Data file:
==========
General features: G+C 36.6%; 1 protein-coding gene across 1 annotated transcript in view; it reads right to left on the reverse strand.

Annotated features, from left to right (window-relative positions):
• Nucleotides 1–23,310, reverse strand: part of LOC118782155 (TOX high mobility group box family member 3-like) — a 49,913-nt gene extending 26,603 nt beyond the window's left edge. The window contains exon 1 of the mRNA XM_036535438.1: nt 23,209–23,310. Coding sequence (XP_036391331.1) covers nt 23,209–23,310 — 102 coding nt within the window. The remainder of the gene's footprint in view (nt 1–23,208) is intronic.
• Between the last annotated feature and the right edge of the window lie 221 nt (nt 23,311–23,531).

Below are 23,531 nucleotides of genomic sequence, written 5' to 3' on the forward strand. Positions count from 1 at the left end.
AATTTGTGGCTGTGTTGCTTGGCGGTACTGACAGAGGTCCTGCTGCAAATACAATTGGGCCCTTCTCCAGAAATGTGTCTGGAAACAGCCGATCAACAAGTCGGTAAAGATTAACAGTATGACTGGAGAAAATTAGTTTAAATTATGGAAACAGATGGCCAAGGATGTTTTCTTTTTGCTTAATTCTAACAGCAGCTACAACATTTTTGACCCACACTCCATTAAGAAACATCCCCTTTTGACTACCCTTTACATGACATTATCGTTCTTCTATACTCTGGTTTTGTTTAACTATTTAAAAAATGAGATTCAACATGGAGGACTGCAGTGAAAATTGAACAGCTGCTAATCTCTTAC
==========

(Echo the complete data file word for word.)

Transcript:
General features: G+C 36.6%; 1 protein-coding gene across 1 annotated transcript in view; it reads right to left on the reverse strand.

Annotated features, from left to right (window-relative positions):
• Nucleotides 1–23,310, reverse strand: part of LOC118782155 (TOX high mobility group box family member 3-like) — a 49,913-nt gene extending 26,603 nt beyond the window's left edge. The window contains exon 1 of the mRNA XM_036535438.1: nt 23,209–23,310. Coding sequence (XP_036391331.1) covers nt 23,209–23,310 — 102 coding nt within the window. The remainder of the gene's footprint in view (nt 1–23,208) is intronic.
• Between the last annotated feature and the right edge of the window lie 221 nt (nt 23,311–23,531).

Below are 23,531 nucleotides of genomic sequence, written 5' to 3' on the forward strand. Positions count from 1 at the left end.
AATTTGTGGCTGTGTTGCTTGGCGGTACTGACAGAGGTCCTGCTGCAAATACAATTGGGCCCTTCTCCAGAAATGTGTCTGGAAACAGCCGATCAACAAGTCGGTAAAGATTAACAGTATGACTGGAGAAAATTAGTTTAAATTATGGAAACAGATGGCCAAGGATGTTTTCTTTTTGCTTAATTCTAACAGCAGCTACAACATTTTTGACCCACACTCCATTAAGAAACATCCCCTTTTGACTACCCTTTACATGACATTATCGTTCTTCTATACTCTGGTTTTGTTTAACTATTTAAAAAATGAGATTCAACATGGAGGACTGCAGTGAAAATTGAACAGCTGCTAATCTCTTAC